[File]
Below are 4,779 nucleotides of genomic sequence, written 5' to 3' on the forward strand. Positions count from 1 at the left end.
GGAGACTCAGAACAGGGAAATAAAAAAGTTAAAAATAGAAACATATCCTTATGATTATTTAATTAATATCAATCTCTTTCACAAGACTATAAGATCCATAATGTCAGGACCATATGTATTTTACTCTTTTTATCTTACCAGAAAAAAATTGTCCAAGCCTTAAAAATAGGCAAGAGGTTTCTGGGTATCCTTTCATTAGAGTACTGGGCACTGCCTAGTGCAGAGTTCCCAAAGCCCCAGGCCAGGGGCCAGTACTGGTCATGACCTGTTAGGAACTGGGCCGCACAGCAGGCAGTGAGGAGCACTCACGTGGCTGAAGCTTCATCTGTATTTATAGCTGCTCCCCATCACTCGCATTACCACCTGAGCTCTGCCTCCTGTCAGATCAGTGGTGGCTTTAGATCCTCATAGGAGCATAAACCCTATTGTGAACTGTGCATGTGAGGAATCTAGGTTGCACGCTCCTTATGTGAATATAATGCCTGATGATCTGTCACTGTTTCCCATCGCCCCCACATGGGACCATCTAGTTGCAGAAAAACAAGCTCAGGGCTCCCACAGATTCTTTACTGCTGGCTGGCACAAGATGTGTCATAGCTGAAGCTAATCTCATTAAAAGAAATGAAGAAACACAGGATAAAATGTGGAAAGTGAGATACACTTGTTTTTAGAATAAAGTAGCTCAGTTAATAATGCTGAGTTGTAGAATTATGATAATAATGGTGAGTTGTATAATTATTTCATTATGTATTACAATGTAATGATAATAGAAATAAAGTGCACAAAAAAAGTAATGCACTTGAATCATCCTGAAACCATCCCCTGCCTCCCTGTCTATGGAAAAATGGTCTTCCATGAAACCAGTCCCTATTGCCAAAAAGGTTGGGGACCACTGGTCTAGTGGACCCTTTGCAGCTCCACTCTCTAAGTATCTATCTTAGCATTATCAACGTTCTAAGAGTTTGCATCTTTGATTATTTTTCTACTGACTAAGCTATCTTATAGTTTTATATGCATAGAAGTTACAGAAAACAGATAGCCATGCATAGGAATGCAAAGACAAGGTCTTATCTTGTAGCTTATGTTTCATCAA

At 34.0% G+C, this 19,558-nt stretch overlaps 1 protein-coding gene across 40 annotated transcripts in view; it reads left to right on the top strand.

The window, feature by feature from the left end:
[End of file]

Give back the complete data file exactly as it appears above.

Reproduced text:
Below are 4,779 nucleotides of genomic sequence, written 5' to 3' on the forward strand. Positions count from 1 at the left end.
GGAGACTCAGAACAGGGAAATAAAAAAGTTAAAAATAGAAACATATCCTTATGATTATTTAATTAATATCAATCTCTTTCACAAGACTATAAGATCCATAATGTCAGGACCATATGTATTTTACTCTTTTTATCTTACCAGAAAAAAATTGTCCAAGCCTTAAAAATAGGCAAGAGGTTTCTGGGTATCCTTTCATTAGAGTACTGGGCACTGCCTAGTGCAGAGTTCCCAAAGCCCCAGGCCAGGGGCCAGTACTGGTCATGACCTGTTAGGAACTGGGCCGCACAGCAGGCAGTGAGGAGCACTCACGTGGCTGAAGCTTCATCTGTATTTATAGCTGCTCCCCATCACTCGCATTACCACCTGAGCTCTGCCTCCTGTCAGATCAGTGGTGGCTTTAGATCCTCATAGGAGCATAAACCCTATTGTGAACTGTGCATGTGAGGAATCTAGGTTGCACGCTCCTTATGTGAATATAATGCCTGATGATCTGTCACTGTTTCCCATCGCCCCCACATGGGACCATCTAGTTGCAGAAAAACAAGCTCAGGGCTCCCACAGATTCTTTACTGCTGGCTGGCACAAGATGTGTCATAGCTGAAGCTAATCTCATTAAAAGAAATGAAGAAACACAGGATAAAATGTGGAAAGTGAGATACACTTGTTTTTAGAATAAAGTAGCTCAGTTAATAATGCTGAGTTGTAGAATTATGATAATAATGGTGAGTTGTATAATTATTTCATTATGTATTACAATGTAATGATAATAGAAATAAAGTGCACAAAAAAAGTAATGCACTTGAATCATCCTGAAACCATCCCCTGCCTCCCTGTCTATGGAAAAATGGTCTTCCATGAAACCAGTCCCTATTGCCAAAAAGGTTGGGGACCACTGGTCTAGTGGACCCTTTGCAGCTCCACTCTCTAAGTATCTATCTTAGCATTATCAACGTTCTAAGAGTTTGCATCTTTGATTATTTTTCTACTGACTAAGCTATCTTATAGTTTTATATGCATAGAAGTTACAGAAAACAGATAGCCATGCATAGGAATGCAAAGACAAGGTCTTATCTTGTAGCTTATGTTTCATCAA

At 34.0% G+C, this 19,558-nt stretch overlaps 1 protein-coding gene across 40 annotated transcripts in view; it reads left to right on the top strand.

The window, feature by feature from the left end: